Changes in constituencies and municipalities and consolidations of municipalities

Changes in constituencies and municipalities and consolidations of municipalities concerning elections of different years are presented on the Internet in the Classifications section (on the homepage of European Parliament elections).

The division into constituencies was changed in the act amending the Election Act (271/2013) that entered into force on 1 September 2013 and the act was applied for the first time in the Parliamentary elections 2015 (19 April 2015).

In the amendment of the Election Act, the constituencies of Kymi (08) and South Savo (09) were combined into the new Southeast Finland constituency (08) and the constituencies of North Savo (10) and North Karelia (11) were combined into the new Savo-Karelia constituency (09).

Municipalities are placed into constituencies according to the constituency division in force. At the beginning of 2019, the number of municipalities is 295 in Mainland Finland and 16 in Åland.

The valid statistical grouping of municipalities is used in the statistics (Statistics Finland, Municipalities and Regional Divisions Based on Municipalities). In the statistical grouping of municipalities, municipalities are divided by the proportion of the population living in urban settlements and by the population of the largest urban settlement into urban, semi-urban and rural municipalities. The classification is based on the definition of urban settlements made in 2018 and the population of the municipality in 2017. The definition of urban settlements is produced yearly by the Finnish Environment Institute.

  1. Urban municipalities are those municipalities in which at least 90 per cent of the population lives in urban settlements, or in which the population of the largest urban settlement is at least 15,000.

  2. Semi-urban municipalities are those municipalities in which at least 60 per cent but less than 90 per cent of the population lives in urban settlements, or in which the population of the largest urban settlement is at least 4,000 but less than 15,000.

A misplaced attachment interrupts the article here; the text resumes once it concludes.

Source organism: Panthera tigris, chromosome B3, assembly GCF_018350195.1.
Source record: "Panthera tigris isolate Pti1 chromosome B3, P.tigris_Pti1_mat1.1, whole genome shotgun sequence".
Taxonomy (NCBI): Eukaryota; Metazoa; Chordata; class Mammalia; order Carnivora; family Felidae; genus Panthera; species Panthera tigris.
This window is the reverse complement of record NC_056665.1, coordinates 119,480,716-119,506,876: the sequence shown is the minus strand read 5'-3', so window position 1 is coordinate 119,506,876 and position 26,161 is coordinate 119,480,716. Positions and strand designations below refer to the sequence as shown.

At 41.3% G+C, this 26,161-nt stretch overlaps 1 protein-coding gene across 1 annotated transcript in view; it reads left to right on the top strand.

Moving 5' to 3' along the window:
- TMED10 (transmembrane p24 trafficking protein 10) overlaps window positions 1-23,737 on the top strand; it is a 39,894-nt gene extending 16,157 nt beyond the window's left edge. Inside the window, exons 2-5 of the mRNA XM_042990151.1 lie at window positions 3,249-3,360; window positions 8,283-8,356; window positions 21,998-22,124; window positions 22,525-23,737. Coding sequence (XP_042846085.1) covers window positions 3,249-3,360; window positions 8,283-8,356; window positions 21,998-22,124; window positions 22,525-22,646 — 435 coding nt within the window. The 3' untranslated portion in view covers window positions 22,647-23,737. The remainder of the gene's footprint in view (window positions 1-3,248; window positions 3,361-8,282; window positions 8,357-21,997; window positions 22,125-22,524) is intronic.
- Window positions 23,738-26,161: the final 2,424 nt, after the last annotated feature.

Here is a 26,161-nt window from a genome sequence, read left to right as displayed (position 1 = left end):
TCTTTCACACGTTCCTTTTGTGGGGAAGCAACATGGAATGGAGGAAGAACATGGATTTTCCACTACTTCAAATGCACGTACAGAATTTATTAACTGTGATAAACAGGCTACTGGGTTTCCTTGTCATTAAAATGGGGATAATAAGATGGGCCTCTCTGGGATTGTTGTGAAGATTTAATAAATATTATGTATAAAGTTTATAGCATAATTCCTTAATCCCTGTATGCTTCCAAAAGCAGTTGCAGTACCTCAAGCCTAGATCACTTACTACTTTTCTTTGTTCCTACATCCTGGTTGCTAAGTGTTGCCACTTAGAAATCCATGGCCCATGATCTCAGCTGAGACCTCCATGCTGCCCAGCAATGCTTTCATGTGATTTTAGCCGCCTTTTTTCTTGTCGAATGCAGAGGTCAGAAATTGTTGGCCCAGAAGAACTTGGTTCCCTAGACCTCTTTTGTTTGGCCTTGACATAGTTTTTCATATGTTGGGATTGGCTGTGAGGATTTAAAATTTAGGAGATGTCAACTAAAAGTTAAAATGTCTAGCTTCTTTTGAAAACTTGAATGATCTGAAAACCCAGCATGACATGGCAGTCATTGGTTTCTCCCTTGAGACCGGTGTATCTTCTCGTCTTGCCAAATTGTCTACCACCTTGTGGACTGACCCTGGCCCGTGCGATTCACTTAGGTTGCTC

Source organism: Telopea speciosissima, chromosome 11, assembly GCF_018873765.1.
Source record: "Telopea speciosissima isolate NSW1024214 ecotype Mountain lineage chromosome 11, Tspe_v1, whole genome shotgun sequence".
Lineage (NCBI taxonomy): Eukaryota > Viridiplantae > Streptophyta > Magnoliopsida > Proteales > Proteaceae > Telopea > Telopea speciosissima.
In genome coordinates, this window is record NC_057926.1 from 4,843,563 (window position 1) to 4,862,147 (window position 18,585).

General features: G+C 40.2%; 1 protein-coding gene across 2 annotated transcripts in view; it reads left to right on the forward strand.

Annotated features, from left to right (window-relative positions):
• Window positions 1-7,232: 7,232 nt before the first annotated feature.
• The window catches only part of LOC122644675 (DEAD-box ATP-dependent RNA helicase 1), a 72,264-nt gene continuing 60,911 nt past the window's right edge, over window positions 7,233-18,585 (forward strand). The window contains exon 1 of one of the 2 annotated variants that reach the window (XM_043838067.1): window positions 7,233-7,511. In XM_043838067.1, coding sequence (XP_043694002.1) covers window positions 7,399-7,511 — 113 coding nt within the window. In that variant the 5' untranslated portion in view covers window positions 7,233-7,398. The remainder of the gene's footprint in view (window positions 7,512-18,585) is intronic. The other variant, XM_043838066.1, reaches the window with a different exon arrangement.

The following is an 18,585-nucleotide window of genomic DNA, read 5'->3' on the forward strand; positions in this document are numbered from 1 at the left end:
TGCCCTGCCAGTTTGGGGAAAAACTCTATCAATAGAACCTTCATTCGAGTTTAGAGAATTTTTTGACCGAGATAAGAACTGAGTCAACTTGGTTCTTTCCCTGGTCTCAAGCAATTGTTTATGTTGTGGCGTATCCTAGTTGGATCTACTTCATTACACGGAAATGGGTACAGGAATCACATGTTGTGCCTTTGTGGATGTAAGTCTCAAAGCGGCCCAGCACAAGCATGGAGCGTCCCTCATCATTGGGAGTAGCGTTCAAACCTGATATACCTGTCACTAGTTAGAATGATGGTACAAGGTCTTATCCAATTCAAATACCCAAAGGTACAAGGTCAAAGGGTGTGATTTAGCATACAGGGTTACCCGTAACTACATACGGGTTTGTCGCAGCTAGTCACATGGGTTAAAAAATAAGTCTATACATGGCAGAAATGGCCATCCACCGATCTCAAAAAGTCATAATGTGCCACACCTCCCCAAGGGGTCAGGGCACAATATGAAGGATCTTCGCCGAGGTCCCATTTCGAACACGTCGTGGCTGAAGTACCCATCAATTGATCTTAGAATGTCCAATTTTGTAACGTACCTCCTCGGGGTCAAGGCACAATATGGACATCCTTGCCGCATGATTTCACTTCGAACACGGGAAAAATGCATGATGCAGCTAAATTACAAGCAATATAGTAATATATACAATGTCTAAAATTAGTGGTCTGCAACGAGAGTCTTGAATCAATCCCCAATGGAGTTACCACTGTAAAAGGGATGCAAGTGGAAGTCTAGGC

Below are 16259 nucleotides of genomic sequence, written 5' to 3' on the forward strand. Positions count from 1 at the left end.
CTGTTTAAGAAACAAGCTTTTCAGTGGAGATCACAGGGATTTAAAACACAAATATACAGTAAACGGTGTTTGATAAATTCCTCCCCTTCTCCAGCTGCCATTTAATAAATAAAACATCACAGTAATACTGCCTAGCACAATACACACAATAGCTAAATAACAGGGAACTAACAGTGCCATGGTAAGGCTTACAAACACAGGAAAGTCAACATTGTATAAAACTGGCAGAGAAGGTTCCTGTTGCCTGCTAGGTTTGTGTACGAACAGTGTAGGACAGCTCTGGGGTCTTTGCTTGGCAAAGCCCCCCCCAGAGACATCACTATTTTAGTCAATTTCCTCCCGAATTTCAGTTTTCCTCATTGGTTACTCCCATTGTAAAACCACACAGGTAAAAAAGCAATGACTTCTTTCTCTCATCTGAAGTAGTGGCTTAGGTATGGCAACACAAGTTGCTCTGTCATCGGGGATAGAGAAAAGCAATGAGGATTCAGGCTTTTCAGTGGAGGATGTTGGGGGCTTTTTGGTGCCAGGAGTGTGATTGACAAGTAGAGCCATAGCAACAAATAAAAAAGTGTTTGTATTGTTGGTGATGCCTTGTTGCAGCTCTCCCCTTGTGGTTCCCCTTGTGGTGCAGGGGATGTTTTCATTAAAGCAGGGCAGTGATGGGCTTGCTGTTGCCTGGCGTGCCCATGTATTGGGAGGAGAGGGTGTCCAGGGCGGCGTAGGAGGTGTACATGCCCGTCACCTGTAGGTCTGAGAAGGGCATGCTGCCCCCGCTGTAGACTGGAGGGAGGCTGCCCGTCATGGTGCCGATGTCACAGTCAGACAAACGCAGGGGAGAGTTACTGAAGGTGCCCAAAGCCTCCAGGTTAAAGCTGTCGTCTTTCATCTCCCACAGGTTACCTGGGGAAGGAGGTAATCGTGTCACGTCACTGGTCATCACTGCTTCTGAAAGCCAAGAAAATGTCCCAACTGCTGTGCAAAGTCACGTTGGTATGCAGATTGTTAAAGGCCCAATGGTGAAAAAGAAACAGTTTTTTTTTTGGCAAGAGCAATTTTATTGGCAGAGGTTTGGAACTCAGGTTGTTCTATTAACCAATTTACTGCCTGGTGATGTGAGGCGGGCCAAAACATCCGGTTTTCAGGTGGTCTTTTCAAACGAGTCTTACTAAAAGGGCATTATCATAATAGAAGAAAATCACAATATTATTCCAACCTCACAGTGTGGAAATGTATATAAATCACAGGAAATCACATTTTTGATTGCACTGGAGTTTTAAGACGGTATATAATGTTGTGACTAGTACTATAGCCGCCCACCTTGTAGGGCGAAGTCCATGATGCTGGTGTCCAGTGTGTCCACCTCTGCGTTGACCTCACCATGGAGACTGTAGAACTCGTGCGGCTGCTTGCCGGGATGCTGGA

3. Rural municipalities are those municipalities in which less than 60 per cent of the population lives in urban settlements, and in which the population of the largest urban settlement is less than 15,000, as well as those municipalities in which at least 60 per cent but less than 90 per cent of the population lives in urban settlements, and in which the population of the largest urban settlement is less than 4,000.

Classifications used

Names of constituencies in European Parliament elections in 2019 are:

  1. Helsinki constituency

  2. Uusimaa constituency

  3. Varsinais-Suomi constituency

  4. Satakunta constituency

  5. Åland constituency

  6. Häme consitituency

  7. Pirkanmaa constituency

  8. Southeast constituency

  9. Savo-Karelia constituency

  10. Vaasa constituency

  11. Central Finland constituency

  12. Oulu constituency

  13. Lapland constituency

In the European Parliament elections Finland forms one constituency. The candidates stand as candidates for the whole country and the voters may vote for any candidate. However, the votes cast in the European Parliament elections are initially counted by national constituency and the election committee of the constituency of Helsinki the combines the results of all constituencies into a result for the whole country.

Statistics Finland's classification of municipalities. Constituency, municipality group, municipality, voting district, party (included in the Party Register), age of candidates and elected councillors, nationality and country of residence.

Candidates have been nominated in the 2019 European Parliament elections by the following registered parties (17/19):
  • Finnish Social Democratic Party (SDP)

  • Centre Party of Finland (KESK)

  • National Coalition Party (KOK)

  • Swedish People’s Party in Finland (RKP)

  • Christian Democrats in Finland (KD)

  • Green League (VIHR)

  • The Left Alliance (VAS)

  • Finns Party (PS)

  • Communist Party of Finland (SKP)

  • Liberal Party - Freedom for Choice (LIBE)

  • Pirate Party of Finland (Pirattip.)

  • Animal Justice Party of Finland (EOP)

  • Citizens’ Party (KP)

  • Feminist Party (FP)

  • Blue Reform (Sin)

  • Finnish People First (SKE)

  • Seven Star Movement (STL)

Data collection methods and data sources

Statistics Finland receives basic election data from the Ministry of Justice’s election data system, the technical implementation of which it has assigned to Tieto Oyj. Statistics Finland collects data with a separate form on advance voting from municipalities that do not use an electronic voting register (municipalities in the constituency of Åland).

1.3 Acts, decrees and recommendations

The function of Statistics Finland is to compile statistics describing conditions in society (Statistics Finland Act of 24 January 1992/48). These also include election statistics. Statistics Finland’s Rules of Procedure define the Population and Social Statistics department as the producer of election statistics (Statistics Finland’s Rules of Procedure, TK-00-954-18).

2. Methodological description of survey

The statistics are based on total data. The basic data of the statistics are based on the Ministry of Justice's election data system consisting of five subsystems. They include: